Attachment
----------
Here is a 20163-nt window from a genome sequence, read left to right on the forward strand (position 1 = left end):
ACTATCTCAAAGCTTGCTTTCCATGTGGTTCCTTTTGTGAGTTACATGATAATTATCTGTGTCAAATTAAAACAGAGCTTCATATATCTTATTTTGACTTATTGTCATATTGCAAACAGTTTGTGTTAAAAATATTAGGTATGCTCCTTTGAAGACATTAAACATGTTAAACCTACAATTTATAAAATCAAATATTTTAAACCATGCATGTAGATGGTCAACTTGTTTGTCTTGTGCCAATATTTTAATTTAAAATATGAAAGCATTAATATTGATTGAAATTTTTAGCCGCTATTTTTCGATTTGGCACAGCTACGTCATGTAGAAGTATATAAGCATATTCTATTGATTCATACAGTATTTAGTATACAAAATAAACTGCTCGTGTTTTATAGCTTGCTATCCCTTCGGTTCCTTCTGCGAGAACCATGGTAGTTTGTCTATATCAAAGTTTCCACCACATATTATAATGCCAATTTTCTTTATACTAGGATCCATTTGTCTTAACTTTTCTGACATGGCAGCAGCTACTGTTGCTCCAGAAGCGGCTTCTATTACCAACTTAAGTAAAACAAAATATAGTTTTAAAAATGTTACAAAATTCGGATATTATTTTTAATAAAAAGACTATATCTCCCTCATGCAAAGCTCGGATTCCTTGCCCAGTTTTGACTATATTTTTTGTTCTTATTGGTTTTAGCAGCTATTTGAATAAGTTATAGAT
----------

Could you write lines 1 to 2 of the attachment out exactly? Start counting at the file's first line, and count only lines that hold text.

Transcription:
Here is a 20163-nt window from a genome sequence, read left to right on the forward strand (position 1 = left end):
ACTATCTCAAAGCTTGCTTTCCATGTGGTTCCTTTTGTGAGTTACATGATAATTATCTGTGTCAAATTAAAACAGAGCTTCATATATCTTATTTTGACTTATTGTCATATTGCAAACAGTTTGTGTTAAAAATATTAGGTATGCTCCTTTGAAGACATTAAACATGTTAAACCTACAATTTATAAAATCAAATATTTTAAACCATGCATGTAGATGGTCAACTTGTTTGTCTTGTGCCAATATTTTAATTTAAAATATGAAAGCATTAATATTGATTGAAATTTTTAGCCGCTATTTTTCGATTTGGCACAGCTACGTCATGTAGAAGTATATAAGCATATTCTATTGATTCATACAGTATTTAGTATACAAAATAAACTGCTCGTGTTTTATAGCTTGCTATCCCTTCGGTTCCTTCTGCGAGAACCATGGTAGTTTGTCTATATCAAAGTTTCCACCACATATTATAATGCCAATTTTCTTTATACTAGGATCCATTTGTCTTAACTTTTCTGACATGGCAGCAGCTACTGTTGCTCCAGAAGCGGCTTCTATTACCAACTTAAGTAAAACAAAATATAGTTTTAAAAATGTTACAAAATTCGGATATTATTTTTAATAAAAAGACTATATCTCCCTCATGCAAAGCTCGGATTCCTTGCCCAGTTTTGACTATATTTTTTGTTCTTATTGGTTTTAGCAGCTATTTGAATAAGTTATAGAT